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Monday, August 29th:
Sitting in our sexy little two-walled straw beach hut , Chalk and I enjoy our own private little stretch of subtropical beach, basking in the late afternoon balminess, drinking shitty Tecate beer, smoking butts, and plowing headlong through one bowl after another (to put the edge on).
At some point a little before dusk, a car pulls up onto the beach, and out pops a pair of twenty-something dudes from San Diego. One of them, Brad, is a Marine on leave time; and the other one, Dave, is a long-haired stoner who looks like a Pacific Islander of some kind. These are the first Americans we’ve seen since San Diego, not counting Bungalow Bill, at whose beachside bar we had learned yesterday of the fate of New Orleans . But these two are the first peers, if you will. Before long we’re a group of four, all animated and up in each other’s faces, raving about our respective road trips thus far, and the bizarre run-ins we’ve had.
And that’s how it goes all night long: smoking bowls, pounding beers, grilling up sausages and shrimp, and singing songs. Just a bunch of winos down by the tracks, huddled around a burning oil drum, slapping our knees like hobos and screaming “Jimmy Crack Corn“.
Mulegé, BCS > El Conejo, BCS
Tuesday, August 30th:
We awaken in the morning as scattered bodies, not as civilized men. Not a one of us has passed the the night in anything that you could come even close to legitimately calling a bed– even by the most generous of definitions. Dave is sprawled out on the trunk of his late-90s Saturn. Brad is asleep in the front seat with his legs sticking out of the passenger side window, which is rolled halfway up. Chalk somehow managed to fall into his tent at some point in the night; and there he lays still, with his legs sticking out onto the sand. I awoke half in my sleeping bag, which had somehow filled with sand- so much sand. I’m talking “I just boned a Tusken Raider sandy”- not just regular sandy.
La Camisa De Su Espalda
Our slow collective (and reluctant) trickle into proper consciousness is unwelcomely accelerated by the arrival of the T-shirt-and-trinkets-selling equivalent of a mariachi band.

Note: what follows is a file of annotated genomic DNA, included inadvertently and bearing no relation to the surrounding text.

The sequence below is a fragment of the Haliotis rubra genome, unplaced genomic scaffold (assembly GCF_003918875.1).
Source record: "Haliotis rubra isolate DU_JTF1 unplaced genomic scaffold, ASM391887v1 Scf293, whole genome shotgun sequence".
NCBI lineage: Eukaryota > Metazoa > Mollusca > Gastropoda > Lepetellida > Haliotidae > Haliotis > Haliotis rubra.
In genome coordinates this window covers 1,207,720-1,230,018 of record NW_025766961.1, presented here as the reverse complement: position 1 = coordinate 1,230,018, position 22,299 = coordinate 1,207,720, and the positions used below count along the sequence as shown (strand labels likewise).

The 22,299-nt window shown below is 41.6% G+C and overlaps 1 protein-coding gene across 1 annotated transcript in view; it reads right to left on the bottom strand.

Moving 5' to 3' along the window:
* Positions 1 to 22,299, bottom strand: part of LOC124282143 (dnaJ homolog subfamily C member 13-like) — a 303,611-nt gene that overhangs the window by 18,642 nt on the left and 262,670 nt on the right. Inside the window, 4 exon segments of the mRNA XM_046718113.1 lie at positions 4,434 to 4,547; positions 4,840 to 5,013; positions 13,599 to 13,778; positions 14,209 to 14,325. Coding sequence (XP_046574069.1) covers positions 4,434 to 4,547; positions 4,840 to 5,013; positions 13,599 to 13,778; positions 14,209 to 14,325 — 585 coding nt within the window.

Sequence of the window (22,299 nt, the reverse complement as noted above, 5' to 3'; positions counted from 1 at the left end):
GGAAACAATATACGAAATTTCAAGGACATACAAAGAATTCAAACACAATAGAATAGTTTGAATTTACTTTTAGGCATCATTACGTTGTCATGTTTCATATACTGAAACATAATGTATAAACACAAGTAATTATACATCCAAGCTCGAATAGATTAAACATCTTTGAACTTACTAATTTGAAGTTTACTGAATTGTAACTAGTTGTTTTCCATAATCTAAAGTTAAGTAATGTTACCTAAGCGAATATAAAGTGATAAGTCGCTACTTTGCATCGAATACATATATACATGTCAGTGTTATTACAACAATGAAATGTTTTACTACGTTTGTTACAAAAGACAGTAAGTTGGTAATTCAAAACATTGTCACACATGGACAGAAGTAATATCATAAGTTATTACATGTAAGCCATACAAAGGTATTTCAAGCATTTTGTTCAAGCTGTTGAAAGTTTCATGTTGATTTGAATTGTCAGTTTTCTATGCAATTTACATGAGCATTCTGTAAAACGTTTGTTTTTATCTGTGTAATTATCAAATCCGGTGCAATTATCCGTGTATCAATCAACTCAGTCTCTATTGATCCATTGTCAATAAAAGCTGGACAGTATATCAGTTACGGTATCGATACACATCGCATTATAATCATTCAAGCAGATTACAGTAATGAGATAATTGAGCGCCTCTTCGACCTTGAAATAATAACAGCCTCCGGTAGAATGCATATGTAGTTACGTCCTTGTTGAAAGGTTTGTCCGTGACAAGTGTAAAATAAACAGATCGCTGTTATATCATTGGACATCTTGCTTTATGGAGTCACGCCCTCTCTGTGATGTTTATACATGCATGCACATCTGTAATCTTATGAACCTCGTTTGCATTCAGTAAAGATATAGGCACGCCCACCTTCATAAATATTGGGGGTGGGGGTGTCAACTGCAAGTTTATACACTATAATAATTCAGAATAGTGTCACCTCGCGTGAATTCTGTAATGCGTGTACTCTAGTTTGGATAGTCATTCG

Honestly, though, you really couldn’t ask for a more amicable posse to assail you on a Mexican beach on a random morning- you really couldn’t.
Nevertheless, amicability only gets you so far. I mean, even the nicest Jehovah’s Witness is still a major mellow-harsh when they’re standing there at your door, bosom-cradling their hungry babies and ineffectually trying to corral and contain their older children- and making a show of it.
These guys are fine, though, I guess. The entirety of their agenda is to offload, for a small profit, some valueless trinkets purportedly reflective of what gringo Americans consider to be “authentically Mexican”. If we’re dumb enough to bite, though, then more power to them.
And we are. Or at least I am, anyway. Before it’s over, I’ve traded $10 for a cream-colored shirt that I definitely don’t need, emblazoned with the name of the nearby town of Mulegé. The guy literally peels the shirt off his back and hands it to me.
But I’ll wear it proudly.
Into the Sandbox
We say goodbye to our San Diegan buddies sometime late in the morning, and hit the road, barreling southward on a 280-mile cannonball run towards the city of La Paz– capital of Baja California Sur, second largest city on the peninsula, and the first municipality of any real consequence that we will have seen since Ensenada.
Just past Loreto we swing back inland and away from the Sea of Cortez, once again crossing the peninsula, this time westward. We pound our way through the blistering heat of the day, gliding through Ciudad Insurgentes, Ciudad Constitución, and Guadaloupe, ripped off our asses on shitty-ass schwag that we couldn’t be happier about having.
By late-afternoon we are only 50 miles from La Paz; and since we’re making such good time, and since our balls are on fire, we decide to go jump in the Pacific Ocean, which we haven’t seen for a couple of days now . A little fishing village called El Conejo (“the rabbit”) sits about 10 miles west of the highway, via a dirt “road”. We put the sun in our eyes and make for the coastline.
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